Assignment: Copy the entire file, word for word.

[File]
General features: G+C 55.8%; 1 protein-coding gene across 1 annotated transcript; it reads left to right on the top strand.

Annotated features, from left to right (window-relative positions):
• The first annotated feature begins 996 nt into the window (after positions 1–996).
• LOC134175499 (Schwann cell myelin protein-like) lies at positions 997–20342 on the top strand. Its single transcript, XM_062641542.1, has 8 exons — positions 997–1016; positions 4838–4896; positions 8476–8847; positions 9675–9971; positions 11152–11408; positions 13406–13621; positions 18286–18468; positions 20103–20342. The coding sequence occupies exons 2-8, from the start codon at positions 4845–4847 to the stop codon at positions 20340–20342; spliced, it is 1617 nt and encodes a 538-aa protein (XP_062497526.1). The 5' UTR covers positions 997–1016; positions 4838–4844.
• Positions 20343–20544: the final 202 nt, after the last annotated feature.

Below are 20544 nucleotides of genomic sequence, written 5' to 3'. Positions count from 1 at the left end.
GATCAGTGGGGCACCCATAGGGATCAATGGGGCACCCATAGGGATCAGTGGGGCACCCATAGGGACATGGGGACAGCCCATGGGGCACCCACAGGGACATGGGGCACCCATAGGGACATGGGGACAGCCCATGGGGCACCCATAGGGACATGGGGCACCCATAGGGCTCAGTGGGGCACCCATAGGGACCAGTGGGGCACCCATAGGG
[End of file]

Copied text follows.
General features: G+C 55.8%; 1 protein-coding gene across 1 annotated transcript; it reads left to right on the top strand.

Annotated features, from left to right (window-relative positions):
• The first annotated feature begins 996 nt into the window (after positions 1–996).
• LOC134175499 (Schwann cell myelin protein-like) lies at positions 997–20342 on the top strand. Its single transcript, XM_062641542.1, has 8 exons — positions 997–1016; positions 4838–4896; positions 8476–8847; positions 9675–9971; positions 11152–11408; positions 13406–13621; positions 18286–18468; positions 20103–20342. The coding sequence occupies exons 2-8, from the start codon at positions 4845–4847 to the stop codon at positions 20340–20342; spliced, it is 1617 nt and encodes a 538-aa protein (XP_062497526.1). The 5' UTR covers positions 997–1016; positions 4838–4844.
• Positions 20343–20544: the final 202 nt, after the last annotated feature.

Below are 20544 nucleotides of genomic sequence, written 5' to 3'. Positions count from 1 at the left end.
GATCAGTGGGGCACCCATAGGGATCAATGGGGCACCCATAGGGATCAGTGGGGCACCCATAGGGACATGGGGACAGCCCATGGGGCACCCACAGGGACATGGGGCACCCATAGGGACATGGGGACAGCCCATGGGGCACCCATAGGGACATGGGGCACCCATAGGGCTCAGTGGGGCACCCATAGGGACCAGTGGGGCACCCATAGGG